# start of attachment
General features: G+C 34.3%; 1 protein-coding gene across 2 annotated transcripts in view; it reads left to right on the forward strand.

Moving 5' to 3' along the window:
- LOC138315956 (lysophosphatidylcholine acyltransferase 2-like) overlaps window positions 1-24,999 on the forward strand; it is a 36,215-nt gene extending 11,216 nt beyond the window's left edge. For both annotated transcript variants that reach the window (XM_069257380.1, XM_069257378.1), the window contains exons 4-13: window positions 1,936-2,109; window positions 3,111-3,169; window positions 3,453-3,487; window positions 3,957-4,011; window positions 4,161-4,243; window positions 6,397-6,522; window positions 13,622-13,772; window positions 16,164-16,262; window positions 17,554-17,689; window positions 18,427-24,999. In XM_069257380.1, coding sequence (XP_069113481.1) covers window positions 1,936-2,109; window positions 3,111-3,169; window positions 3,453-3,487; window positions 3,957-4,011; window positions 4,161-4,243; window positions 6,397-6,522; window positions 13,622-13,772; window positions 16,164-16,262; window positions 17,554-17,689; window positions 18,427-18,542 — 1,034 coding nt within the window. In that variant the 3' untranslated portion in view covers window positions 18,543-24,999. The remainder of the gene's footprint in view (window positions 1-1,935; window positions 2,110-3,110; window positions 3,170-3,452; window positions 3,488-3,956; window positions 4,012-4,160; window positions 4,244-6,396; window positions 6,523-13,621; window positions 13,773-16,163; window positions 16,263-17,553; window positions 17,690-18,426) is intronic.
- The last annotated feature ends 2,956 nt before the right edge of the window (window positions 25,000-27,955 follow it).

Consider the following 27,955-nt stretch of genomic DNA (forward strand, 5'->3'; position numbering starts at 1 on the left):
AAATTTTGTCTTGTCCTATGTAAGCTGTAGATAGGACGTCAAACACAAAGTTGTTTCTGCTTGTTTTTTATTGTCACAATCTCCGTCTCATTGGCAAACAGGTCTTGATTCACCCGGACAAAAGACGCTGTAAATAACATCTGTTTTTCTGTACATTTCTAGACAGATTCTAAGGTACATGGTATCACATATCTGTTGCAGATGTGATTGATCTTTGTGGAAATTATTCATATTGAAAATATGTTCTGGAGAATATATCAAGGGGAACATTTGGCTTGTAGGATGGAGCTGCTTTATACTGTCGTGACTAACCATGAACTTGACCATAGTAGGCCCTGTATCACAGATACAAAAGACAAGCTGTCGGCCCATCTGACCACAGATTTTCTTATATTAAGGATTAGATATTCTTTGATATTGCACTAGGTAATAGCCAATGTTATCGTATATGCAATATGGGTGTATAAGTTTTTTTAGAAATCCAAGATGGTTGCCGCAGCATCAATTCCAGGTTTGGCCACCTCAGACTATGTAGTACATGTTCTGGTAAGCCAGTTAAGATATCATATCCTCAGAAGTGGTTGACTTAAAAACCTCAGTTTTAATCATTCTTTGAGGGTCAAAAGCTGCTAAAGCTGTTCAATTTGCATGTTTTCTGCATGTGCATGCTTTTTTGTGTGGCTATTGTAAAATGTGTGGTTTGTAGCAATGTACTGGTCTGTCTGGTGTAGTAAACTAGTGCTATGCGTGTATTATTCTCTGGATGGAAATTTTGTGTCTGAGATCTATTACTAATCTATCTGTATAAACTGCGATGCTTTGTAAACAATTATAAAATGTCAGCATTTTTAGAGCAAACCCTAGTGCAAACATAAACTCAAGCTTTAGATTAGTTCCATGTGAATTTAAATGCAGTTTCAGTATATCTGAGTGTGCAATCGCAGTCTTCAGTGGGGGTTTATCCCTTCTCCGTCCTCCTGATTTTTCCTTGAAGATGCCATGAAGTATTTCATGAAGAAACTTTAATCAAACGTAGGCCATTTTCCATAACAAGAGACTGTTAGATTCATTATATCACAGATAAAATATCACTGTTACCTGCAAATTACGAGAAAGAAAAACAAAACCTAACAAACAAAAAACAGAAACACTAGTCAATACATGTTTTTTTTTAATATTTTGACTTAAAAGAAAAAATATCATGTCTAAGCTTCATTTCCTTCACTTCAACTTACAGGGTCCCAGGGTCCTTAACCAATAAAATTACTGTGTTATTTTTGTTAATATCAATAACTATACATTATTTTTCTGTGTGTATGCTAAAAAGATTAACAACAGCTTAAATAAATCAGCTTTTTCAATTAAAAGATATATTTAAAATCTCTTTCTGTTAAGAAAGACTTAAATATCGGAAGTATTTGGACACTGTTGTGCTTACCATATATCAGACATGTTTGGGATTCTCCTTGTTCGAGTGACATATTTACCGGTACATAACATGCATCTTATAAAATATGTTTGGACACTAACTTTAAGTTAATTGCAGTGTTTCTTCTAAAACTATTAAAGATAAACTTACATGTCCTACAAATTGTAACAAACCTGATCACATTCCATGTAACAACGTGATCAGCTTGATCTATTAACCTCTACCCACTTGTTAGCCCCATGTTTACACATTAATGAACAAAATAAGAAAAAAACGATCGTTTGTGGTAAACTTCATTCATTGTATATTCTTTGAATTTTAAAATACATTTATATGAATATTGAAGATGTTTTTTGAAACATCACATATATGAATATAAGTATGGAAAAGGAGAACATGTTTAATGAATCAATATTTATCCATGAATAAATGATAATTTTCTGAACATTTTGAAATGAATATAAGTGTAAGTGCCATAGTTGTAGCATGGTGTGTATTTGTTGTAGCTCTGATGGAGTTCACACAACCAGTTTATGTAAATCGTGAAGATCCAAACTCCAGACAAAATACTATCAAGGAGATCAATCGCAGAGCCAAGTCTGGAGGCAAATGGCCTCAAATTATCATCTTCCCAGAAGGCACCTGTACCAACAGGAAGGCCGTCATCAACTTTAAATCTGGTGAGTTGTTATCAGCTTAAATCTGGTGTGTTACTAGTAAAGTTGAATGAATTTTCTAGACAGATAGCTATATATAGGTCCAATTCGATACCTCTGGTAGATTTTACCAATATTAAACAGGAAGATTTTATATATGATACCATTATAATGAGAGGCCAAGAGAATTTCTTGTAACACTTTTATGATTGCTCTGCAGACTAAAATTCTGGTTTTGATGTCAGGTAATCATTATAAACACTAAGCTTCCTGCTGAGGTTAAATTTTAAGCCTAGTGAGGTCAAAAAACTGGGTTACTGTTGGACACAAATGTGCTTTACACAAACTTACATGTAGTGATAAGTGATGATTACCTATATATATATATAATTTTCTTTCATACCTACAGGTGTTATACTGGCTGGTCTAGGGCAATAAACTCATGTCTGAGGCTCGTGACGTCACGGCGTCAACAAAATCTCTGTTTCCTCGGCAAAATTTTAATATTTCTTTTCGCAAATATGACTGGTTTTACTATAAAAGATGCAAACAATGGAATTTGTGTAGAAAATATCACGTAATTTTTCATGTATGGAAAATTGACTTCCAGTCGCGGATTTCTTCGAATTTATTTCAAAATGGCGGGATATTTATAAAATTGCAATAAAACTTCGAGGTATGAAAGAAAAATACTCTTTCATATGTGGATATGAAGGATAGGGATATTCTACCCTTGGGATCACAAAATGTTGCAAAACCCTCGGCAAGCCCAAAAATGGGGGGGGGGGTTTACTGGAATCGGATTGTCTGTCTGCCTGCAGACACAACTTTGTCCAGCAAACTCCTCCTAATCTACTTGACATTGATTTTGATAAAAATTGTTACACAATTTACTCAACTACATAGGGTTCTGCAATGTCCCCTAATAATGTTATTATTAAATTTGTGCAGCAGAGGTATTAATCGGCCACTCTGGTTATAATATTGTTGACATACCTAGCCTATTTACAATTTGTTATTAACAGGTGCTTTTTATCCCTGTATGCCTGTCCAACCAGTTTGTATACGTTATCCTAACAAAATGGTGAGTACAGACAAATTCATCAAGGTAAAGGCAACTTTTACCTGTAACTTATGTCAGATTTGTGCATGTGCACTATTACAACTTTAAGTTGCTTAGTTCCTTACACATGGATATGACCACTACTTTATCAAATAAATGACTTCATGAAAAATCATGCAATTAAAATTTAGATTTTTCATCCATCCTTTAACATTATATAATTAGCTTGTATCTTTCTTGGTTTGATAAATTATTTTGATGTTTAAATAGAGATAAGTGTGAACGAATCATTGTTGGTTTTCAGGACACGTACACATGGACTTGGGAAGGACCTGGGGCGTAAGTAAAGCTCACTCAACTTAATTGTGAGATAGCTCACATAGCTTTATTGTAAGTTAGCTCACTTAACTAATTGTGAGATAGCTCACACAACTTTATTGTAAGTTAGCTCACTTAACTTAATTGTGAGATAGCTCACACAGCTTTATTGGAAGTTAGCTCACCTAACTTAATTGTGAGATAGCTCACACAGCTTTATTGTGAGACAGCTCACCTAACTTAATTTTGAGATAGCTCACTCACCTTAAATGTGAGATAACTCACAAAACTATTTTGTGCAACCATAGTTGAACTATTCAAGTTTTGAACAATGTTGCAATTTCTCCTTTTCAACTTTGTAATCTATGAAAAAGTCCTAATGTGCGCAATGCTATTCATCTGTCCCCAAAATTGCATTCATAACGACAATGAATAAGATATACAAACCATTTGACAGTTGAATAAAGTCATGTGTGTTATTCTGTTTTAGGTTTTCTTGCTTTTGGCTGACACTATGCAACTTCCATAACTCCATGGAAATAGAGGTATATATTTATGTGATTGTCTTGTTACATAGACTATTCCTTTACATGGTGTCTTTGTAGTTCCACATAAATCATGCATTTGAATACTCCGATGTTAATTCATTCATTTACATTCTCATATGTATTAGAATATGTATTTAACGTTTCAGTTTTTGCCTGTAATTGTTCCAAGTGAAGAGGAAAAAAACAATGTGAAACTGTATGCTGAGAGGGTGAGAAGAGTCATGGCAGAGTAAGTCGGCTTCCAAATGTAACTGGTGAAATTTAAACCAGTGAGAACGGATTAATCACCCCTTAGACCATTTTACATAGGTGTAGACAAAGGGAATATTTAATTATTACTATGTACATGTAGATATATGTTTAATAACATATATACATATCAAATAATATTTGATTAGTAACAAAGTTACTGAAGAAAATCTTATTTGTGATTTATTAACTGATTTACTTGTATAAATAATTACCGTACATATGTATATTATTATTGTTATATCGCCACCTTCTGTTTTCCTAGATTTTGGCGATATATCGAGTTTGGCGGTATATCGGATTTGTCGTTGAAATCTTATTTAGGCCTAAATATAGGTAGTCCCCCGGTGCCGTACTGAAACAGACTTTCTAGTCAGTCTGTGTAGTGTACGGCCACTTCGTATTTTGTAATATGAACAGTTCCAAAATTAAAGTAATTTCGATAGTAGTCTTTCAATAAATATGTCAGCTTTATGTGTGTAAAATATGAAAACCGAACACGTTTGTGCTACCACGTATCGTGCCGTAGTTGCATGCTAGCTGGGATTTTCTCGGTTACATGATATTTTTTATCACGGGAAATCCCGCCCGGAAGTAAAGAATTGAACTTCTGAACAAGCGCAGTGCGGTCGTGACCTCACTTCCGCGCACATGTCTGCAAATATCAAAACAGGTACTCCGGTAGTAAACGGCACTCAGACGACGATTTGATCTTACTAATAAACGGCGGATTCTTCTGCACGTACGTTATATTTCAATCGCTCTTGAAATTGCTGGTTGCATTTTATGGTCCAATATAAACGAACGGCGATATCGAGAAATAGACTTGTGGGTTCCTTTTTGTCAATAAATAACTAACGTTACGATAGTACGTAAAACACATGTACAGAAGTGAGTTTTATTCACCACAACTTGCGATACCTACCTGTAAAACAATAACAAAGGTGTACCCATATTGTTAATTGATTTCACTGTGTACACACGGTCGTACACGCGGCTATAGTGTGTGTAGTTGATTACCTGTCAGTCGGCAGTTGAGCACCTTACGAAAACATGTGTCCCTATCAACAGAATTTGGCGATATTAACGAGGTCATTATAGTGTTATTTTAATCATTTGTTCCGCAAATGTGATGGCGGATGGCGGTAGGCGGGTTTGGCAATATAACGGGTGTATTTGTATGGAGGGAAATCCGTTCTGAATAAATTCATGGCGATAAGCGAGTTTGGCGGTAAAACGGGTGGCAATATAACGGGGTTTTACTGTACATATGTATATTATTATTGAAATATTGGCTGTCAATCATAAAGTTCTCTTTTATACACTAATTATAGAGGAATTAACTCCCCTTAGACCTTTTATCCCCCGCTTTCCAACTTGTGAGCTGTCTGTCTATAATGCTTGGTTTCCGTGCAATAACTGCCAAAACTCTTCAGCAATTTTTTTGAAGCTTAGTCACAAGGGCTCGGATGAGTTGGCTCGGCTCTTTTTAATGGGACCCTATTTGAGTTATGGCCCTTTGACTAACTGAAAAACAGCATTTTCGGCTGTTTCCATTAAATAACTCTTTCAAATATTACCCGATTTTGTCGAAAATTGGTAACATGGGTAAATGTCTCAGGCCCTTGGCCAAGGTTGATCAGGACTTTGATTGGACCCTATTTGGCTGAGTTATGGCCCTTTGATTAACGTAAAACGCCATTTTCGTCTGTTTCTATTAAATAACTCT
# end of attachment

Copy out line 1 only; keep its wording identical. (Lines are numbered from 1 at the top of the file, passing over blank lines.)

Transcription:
General features: G+C 34.3%; 1 protein-coding gene across 2 annotated transcripts in view; it reads left to right on the forward strand.